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CAMBRIDGE, Mass.--Was MIT designed by Druids or did the architects of buildings 7, 3, 10, 4 and 8 just get lucky?
A few afternoons every year, the layout of MIT's Infinite Corridor allows it to capture the setting sun at a particular moment, a phenomenon called "MIThenge" after prehistoric Stonehenge in England, which was once thought to have been built by Druids.
Four MIThenge moments will occur next week, at approximately 4:18 p.m. on Tuesday, Nov. 11; 4:19 p.m. on Wednesday, Nov. 12; 4:21 p.m. on Thursday, Nov. 13; and at 4:22 p.m. on Friday, Nov. 14.
When the path of the sun crosses the axis of the Infinite Corridor--a hallway that runs 825 feet and traverses five buildings between Building 7 on Massachusetts Avenue and Building 8 on Eastman Court--a shaft of sunlight is thrown the entire length of the corridor. It will again be visible, barring a cloudy afternoon, on Jan. 28-30, 2004, at approximately 4:49 p.m.
The only problem, besides the fact that a cloudy day can ruin the effect, is that many oblivious pedestrians, unaware that they are blocking an astronomical phenomenon, continue on their way from point A to point B as though they were using just any hallway. The MIT Bulletin suggests that MIThenge is best viewed on the third floor.
Historical data suggests that the solar alignment was not intended by the buildings' architects, who were more concerned with the view of the Charles River. According to a recent article in Sky & Telescope magazine, the phenomenon was noticed and publicized in the 1970s by Thomas K. Norton, a research affiliate in architecture. Students at the time did some calculations as part of a class project, and posters were put up around campus advertising a "sun set celebration."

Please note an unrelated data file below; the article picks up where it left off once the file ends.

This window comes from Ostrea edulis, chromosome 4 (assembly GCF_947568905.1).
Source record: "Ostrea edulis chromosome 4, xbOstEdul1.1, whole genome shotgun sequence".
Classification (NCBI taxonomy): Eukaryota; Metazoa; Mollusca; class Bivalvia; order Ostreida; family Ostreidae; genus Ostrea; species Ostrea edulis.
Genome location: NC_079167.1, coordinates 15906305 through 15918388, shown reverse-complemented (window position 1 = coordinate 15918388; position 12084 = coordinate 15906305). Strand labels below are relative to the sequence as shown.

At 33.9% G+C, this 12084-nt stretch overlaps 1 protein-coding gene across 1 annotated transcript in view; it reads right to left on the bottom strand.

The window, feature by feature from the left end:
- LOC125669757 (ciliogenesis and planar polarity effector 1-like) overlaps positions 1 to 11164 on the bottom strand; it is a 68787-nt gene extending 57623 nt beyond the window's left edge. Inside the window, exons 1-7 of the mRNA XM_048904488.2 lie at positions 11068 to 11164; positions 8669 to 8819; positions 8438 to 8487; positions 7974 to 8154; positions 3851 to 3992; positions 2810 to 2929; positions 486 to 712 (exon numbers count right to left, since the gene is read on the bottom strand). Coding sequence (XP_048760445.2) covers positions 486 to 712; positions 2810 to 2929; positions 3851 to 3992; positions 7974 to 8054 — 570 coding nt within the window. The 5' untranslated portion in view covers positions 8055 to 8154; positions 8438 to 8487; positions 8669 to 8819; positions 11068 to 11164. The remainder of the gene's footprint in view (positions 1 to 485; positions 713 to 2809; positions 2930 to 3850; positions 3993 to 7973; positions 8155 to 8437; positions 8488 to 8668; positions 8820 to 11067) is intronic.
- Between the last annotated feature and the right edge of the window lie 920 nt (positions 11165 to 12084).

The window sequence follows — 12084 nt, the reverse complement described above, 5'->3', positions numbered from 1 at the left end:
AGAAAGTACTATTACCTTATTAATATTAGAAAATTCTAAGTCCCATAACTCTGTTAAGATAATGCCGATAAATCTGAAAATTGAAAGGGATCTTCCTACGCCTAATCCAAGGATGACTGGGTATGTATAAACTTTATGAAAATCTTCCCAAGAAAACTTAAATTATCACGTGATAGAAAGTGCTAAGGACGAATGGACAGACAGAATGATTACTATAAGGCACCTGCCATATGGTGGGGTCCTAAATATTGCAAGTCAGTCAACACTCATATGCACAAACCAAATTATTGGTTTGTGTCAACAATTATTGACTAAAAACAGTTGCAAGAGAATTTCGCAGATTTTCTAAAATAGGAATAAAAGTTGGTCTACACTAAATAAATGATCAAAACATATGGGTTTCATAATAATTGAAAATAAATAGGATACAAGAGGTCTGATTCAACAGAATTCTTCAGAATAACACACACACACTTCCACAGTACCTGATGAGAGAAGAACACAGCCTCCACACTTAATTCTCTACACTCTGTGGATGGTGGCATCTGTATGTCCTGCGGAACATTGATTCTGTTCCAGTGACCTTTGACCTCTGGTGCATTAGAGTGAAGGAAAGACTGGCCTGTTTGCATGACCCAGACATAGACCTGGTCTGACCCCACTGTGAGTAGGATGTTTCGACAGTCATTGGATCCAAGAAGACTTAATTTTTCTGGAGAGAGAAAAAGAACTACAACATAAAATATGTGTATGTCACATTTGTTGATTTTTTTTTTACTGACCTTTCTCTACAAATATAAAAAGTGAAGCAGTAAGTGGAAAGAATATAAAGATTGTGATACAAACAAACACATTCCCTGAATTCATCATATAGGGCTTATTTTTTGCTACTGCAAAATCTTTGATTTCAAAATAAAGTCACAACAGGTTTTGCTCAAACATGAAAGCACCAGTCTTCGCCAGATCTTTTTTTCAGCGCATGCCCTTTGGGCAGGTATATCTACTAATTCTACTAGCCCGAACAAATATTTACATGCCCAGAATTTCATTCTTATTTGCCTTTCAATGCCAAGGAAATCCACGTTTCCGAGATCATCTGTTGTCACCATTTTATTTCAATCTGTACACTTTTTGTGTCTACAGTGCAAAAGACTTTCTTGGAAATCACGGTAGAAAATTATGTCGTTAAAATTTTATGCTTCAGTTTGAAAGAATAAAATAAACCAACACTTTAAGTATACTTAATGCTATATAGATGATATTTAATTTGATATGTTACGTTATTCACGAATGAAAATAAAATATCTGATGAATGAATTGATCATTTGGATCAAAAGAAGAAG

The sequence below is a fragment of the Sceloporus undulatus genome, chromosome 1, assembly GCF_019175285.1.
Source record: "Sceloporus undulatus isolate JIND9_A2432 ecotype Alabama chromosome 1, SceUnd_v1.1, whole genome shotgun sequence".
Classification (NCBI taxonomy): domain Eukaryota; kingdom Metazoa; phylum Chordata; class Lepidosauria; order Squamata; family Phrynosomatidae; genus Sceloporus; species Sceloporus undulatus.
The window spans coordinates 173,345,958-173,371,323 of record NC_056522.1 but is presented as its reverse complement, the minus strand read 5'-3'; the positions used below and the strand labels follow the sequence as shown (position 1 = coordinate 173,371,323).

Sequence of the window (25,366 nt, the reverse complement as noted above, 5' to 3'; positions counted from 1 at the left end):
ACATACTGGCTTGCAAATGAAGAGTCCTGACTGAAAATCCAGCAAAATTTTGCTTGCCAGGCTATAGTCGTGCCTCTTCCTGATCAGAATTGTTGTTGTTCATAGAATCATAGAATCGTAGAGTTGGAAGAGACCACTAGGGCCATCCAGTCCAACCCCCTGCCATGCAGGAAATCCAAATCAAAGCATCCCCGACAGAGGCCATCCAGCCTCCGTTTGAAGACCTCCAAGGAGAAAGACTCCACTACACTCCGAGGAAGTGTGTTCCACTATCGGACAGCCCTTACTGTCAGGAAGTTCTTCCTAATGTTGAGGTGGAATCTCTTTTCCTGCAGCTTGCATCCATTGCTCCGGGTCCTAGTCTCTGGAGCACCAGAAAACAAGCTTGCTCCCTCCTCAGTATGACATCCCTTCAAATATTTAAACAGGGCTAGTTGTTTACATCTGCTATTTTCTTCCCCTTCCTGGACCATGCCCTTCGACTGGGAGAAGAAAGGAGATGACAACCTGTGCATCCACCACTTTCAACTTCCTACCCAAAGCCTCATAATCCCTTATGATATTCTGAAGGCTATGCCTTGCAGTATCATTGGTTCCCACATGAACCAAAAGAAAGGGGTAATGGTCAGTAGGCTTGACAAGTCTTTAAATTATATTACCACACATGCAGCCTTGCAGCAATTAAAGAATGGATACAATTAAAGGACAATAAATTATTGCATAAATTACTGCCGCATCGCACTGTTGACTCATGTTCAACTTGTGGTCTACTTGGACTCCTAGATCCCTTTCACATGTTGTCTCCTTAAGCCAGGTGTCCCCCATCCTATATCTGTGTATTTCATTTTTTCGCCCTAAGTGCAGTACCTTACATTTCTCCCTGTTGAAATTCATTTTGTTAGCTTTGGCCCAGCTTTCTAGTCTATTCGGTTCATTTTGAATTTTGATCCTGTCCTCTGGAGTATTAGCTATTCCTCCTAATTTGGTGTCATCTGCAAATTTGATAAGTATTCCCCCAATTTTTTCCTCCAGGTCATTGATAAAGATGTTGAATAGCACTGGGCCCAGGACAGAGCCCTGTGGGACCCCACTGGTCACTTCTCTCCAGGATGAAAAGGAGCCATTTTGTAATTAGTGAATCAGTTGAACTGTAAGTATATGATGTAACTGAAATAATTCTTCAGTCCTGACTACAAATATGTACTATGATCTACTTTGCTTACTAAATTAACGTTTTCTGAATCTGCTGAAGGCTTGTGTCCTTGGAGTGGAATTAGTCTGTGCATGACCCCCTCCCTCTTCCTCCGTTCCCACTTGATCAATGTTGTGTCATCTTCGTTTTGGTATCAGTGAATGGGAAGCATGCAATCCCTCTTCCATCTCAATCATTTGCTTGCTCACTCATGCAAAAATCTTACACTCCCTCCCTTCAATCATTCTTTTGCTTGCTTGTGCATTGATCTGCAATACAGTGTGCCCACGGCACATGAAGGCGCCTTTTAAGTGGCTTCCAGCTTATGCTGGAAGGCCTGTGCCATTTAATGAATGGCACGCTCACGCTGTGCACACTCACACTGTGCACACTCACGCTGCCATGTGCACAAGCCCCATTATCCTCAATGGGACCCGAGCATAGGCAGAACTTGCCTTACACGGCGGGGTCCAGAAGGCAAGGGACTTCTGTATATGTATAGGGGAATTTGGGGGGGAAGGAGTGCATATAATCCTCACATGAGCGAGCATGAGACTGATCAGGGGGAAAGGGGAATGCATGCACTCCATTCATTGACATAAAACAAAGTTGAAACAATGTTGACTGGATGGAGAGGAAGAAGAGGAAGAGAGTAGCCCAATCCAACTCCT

In the mid-1990s, doctoral student Ken Olum (Ph.D. in physics, 1997) found one of the old posters and re-did the calculations. It turns out the earlier work rounded the azimuth (the angle between the sun's vertical plane and the plane of the meridian) to the nearest degree (apparently a no-no) and slanted the corridor unrealistically upwards.
Much of Olum's information is the basis for the current MIThenge web page now maintained by Gayle C. Willman of Academic Media Production Services, an MIT staff member interested in this piece of MIT folklore.
After all, MIThenge is just another element in the rich mystery of MIT.